"Alright, we'll call it a draw."

Honestly? I haven’t been happy with Super Mario Party for quite some time. This saddens me because I enjoy playing party games with my family. Thankfully, we’ve been able to fill that void with a collection of third-party titles, the latest of which is Knight Squad from Chainsawesome Games.

The Nintendo eShop bills Knight Squad as a “Retro party game reminiscent of Bomberman and old school Gauntlet.” I haven’t played enough Bomberman to know if that’s a fair comparison, but don’t go here looking for Gauntlet. There’s no adventure to be had. No levels to complete. You’re just battling up to seven other players for dominance through thirteen game modes.

There is no online multiplayer here. Although all of the games require eight players, those extra slots will be filled up with bots if you can’t gather seven friends around your TV. Thankfully, you can assign the skill level of the bots. There is a single-player challenge mode, but its only use is providing something to do to improve your skills. Knight Squad is all about the local multiplayer.

Upon launching the game, you’ll get to select your knight. The choices are cosmetic only: design and color. Each knight gets a little animation when selected, but that’s it for personality; they all play the same way.

No matter the objective of the game mode you’re playing, each of the eight knights starts on a randomly placed banner at the edge of the screen and then charges into the arena for combat. In most game modes you’ll scramble through a maze of walls (or knock them down) collecting various weapons and shields as you attempt to take out the other knights with a singular attack. Knight control is simply movement and one attack button, so anyone can pick up a Joy-Con and join in the fun.

I’m not going to detail all of the game modes available here; most are pretty similar (various takes on capture-the-flag, for example), and you can probably guess what they are, anyway. The point is that almost anyone playing Knight Quest will find a favorite variation. My oldest son and I got our butts kicked by the bots when we first played the game, but then we stumbled across Juggernaut, a game mode that places a chain gun in the middle of the arena. Players must swarm the knight with the gun in an attempt to take control while the gunner defends himself. The player with the most time on the gun wins. (I recall playing a similar game with the neighborhood kids back in the day, but it involved a football instead of a gun, as everything in real life should.)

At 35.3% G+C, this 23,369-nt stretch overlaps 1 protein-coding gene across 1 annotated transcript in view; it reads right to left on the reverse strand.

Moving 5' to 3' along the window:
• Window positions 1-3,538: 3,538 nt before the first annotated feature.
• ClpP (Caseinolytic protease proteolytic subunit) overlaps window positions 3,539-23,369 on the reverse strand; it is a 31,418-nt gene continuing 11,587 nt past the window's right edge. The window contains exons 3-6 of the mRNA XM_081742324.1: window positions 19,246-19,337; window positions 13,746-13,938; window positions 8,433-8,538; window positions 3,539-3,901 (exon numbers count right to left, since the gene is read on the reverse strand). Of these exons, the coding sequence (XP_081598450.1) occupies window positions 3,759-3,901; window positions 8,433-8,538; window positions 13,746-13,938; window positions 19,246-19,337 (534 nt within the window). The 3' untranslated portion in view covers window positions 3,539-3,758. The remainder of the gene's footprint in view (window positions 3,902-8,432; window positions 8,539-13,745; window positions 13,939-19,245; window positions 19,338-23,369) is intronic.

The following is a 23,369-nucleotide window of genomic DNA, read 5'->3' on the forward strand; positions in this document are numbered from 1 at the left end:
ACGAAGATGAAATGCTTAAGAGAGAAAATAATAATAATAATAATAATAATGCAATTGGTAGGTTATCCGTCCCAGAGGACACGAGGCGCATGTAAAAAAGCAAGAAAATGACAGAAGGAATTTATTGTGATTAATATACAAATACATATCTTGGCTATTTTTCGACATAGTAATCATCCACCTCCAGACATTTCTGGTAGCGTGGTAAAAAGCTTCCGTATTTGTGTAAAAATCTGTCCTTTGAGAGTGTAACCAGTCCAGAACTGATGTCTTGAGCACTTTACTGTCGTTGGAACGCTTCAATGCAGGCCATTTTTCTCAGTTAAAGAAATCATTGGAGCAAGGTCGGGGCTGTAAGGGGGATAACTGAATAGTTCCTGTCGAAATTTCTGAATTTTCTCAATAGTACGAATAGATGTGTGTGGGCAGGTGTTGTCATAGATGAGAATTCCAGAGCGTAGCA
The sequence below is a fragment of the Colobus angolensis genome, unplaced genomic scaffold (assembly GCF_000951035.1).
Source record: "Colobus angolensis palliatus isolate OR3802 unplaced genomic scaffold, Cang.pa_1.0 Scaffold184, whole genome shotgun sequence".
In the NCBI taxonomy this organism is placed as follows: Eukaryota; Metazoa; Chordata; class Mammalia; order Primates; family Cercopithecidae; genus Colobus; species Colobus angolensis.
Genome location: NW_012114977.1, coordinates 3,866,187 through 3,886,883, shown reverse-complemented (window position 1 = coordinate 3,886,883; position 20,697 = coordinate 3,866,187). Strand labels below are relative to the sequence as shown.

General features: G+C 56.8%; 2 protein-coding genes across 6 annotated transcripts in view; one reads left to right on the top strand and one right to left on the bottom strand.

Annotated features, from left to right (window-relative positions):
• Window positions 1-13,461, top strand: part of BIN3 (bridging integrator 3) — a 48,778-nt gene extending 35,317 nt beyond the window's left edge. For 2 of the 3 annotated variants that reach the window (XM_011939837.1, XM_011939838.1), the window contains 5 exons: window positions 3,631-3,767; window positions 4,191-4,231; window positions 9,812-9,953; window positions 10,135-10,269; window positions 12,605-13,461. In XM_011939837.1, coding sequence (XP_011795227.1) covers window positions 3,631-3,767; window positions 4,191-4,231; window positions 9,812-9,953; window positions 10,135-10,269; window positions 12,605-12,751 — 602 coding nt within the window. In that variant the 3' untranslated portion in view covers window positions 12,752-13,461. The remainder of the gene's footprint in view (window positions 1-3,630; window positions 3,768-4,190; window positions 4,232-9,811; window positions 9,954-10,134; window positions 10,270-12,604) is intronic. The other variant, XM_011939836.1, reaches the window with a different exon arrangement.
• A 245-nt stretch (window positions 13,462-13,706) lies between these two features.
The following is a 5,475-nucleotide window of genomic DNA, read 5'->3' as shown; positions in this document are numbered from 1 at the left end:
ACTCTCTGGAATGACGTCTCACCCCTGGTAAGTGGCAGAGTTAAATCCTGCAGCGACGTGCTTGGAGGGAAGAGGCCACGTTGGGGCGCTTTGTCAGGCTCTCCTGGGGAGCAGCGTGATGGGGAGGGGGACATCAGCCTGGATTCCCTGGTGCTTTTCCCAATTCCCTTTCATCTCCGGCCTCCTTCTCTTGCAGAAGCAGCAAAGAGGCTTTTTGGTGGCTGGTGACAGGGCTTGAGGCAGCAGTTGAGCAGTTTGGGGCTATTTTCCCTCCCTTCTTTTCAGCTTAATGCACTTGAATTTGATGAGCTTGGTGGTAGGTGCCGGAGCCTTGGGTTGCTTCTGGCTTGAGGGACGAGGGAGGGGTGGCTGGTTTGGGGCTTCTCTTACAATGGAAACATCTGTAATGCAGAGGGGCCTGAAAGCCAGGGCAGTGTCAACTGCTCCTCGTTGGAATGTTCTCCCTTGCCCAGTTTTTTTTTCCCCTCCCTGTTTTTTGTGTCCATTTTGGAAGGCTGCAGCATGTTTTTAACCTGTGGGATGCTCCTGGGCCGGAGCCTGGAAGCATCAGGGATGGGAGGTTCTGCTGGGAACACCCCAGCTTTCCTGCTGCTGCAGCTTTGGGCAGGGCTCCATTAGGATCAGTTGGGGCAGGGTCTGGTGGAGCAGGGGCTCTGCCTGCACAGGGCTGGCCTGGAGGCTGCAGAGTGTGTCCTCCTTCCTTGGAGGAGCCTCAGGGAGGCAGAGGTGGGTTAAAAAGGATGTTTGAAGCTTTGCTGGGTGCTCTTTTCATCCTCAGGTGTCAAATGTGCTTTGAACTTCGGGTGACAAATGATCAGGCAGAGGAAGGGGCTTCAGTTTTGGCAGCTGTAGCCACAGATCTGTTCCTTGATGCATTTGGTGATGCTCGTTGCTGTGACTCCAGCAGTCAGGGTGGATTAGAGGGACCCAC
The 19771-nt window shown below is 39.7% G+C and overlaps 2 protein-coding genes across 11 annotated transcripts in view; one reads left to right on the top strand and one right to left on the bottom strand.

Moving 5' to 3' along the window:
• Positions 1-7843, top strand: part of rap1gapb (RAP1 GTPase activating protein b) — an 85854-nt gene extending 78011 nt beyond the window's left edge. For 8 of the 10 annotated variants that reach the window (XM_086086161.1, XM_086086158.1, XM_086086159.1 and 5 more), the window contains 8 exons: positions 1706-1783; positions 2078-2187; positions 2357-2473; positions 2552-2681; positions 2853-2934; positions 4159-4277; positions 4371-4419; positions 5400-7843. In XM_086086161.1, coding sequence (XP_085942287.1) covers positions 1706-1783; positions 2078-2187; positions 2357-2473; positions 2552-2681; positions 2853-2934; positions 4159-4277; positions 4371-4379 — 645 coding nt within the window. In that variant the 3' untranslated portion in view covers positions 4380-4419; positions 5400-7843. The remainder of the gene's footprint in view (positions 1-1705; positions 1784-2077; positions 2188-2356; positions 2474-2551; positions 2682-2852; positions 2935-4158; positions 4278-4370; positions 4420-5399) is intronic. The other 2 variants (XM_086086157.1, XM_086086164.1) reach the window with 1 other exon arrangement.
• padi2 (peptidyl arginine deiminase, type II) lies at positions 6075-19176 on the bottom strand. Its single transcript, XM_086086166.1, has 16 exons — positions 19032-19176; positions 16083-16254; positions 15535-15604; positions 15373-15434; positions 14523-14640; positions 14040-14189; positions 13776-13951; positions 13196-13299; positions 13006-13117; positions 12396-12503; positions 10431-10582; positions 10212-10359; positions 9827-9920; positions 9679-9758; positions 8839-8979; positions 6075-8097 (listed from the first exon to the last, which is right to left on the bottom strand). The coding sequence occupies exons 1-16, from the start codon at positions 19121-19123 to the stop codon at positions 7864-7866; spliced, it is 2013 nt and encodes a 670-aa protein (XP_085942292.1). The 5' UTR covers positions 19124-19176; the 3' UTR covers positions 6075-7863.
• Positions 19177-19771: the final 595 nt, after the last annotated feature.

Anyway, my point is that my son dominated here, and we had a blast as I tried to dethrone him. I couldn’t. But when we moved on to the self explanatory Last Man Standing, that was my turn to shine. So, even though there’s not much variation in the included games—scramble, pick up weapons, use weapons, die, respawn, repeat—most players will still find a mode that suits their skill set.

Even the modes you’re not great at (soccer, for example) can be fun to play. The action is quick and lively, and it’s perhaps for the best that the survivor seems randomly selected when two players stab each other at the same time. Respawns are quick, too, so you’re not sitting out long (unless you’re playing Jailbreak mode, in which you have to be freed by a teammate before returning to battle).

The graphics are as light and breezy as the action, providing smooth gameplay. Their basic presentation comes across not as retro, but as arcade-like. It’s easy to distinguish your knight from the others, and maneuvering through the mazes is pretty simple. I found it easier to play on a Pro Controller than on a Joy-Con just from a comfort standpoint, but not everyone will have that option when you’ve got eight people playing at once.

The only significant drawback here is that you really need a group of people and a big TV to get the most out of Knight Squad. The action is too tiny to be enjoyed in handheld mode, and with no online option, you have no choice but to get everyone staring at the same TV. That’s the point of a party game, of course, but no matter whether we rock and roll all night, not all of us can party every day. Especially during COVID-19.